Placental Disorders During Pregnancy
Throughout your pregnancy, it is essential that you receive the proper prenatal health care. Keeping regular health care appointments with your prenatal practitioner can go a long way towards ensuring both you and your baby's health. Regular appointments can also help to identify any complications that may occur during pregnancy, such as placental disorders. Placental disorders need to be addressed as soon as possible, as they can be very detrimental to both you and your baby's health.
What is the Placenta?
The placenta is a flat, circular shaped organ that provides a developing fetus with oxygen and important nutrients. During pregnancy, your placenta develops out of the same cells as your baby does, and attaches to the inside wall of your uterus. Blood vessels connect the placenta to your blood supply, allowing your baby to grow and develop throughout pregnancy. Sometimes, the placenta does not form properly or attaches to the wrong part of your uterine wall. Such placental disorders can occur throughout pregnancy, and, if left untreated, may cause serious health complications.
Placental abruption is one of the most common placental disorders, occuring in 1 out of 100 pregnancies. It often occurs in the third trimester. Placental abruption happens when your placenta begins to detach from your uterine wall before your baby has been born. There are varying degrees of placental abruption: the placenta can detach in small areas, or it can completely detach from your uterus.
What Causes Placental Abruption?
Unfortunately, the cause of placental abruption remains unknown. Certain factors do seem to contribute to the disorder, including abdominal trauma, premature rupture of the membranes, or smoking during pregnancy.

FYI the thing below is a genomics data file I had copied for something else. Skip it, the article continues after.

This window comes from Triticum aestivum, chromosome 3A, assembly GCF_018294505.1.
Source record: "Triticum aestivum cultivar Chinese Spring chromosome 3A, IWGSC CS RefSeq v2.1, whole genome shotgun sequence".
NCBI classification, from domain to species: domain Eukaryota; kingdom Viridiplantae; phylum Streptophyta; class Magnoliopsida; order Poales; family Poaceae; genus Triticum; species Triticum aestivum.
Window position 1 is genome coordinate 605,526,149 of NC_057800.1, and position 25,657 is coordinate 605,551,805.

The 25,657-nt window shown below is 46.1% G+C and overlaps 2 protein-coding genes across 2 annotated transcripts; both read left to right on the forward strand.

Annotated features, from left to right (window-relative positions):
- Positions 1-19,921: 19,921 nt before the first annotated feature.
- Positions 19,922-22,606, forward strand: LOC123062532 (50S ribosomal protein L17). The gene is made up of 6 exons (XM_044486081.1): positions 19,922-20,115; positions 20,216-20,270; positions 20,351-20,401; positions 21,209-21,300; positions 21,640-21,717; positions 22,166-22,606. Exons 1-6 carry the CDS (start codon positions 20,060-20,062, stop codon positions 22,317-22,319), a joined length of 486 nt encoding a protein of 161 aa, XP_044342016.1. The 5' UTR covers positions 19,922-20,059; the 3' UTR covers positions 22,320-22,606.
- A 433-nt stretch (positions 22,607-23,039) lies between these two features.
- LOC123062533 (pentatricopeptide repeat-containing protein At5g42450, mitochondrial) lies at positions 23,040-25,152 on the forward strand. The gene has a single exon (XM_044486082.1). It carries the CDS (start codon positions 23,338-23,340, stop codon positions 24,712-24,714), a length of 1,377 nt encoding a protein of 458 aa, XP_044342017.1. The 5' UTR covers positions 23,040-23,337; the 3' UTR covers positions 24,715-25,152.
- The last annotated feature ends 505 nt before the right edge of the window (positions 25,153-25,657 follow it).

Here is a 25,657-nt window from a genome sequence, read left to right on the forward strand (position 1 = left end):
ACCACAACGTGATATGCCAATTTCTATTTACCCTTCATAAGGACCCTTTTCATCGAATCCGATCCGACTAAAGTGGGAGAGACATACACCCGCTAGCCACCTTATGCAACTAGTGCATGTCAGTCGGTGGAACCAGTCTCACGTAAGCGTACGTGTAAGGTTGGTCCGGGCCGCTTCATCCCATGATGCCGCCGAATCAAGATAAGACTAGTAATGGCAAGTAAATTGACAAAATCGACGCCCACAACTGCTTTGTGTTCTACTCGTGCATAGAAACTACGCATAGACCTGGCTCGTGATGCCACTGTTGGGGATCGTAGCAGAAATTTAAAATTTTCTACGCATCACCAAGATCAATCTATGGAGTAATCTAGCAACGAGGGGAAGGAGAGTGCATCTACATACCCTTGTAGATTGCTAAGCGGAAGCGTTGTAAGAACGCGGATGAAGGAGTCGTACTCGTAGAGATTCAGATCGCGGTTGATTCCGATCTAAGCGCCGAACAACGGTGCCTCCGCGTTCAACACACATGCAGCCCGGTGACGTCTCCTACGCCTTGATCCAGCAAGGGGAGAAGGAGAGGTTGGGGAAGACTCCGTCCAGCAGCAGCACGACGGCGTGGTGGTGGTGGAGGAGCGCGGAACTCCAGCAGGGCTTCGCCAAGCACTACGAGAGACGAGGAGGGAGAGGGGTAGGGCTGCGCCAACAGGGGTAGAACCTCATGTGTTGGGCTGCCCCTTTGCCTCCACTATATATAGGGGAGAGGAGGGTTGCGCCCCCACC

Symptoms of Placental Abruption
The symptoms of placental abruption include:
- vaginal bleeding
- uterine pain or tenderness
- abdominal pain
Problems Linked with Placental Abruption
Placental abruption is associated with certain complications for both you and your baby. If the placenta detaches completely from your uterine wall, it can deprive baby of oxygen and nutrients, interfering with fetal development, or even causing stillbirth. Women experiencing placental abruption are at increased risk for preterm delivery and newborn complications.
Treatment for Placental Abruption
Treatment depends upon the severity of your abruption and whether or not you are bleeding or experiencing contractions. You will likely be monitored by your health care provider and asked to refrain from strenuous activity. If you are full-term, or if your baby is in distress, a cesarean section may be performed.
Also a fairly common pregnancy complication, placenta previa occurs when your placenta lies at the bottom of your uterus, instead of at the top. As a result, your placenta may be lying near to, or covering, your cervix, blocking your baby's exit passage. If your placenta is covering your entire cervix, it is known as complete placenta previa. If your placenta is only covering part of your cervix, it is known as marginal placenta previa.
What Causes Placenta Previa?
The cause of placenta previa is also unknown. However, it does appear more often in women who: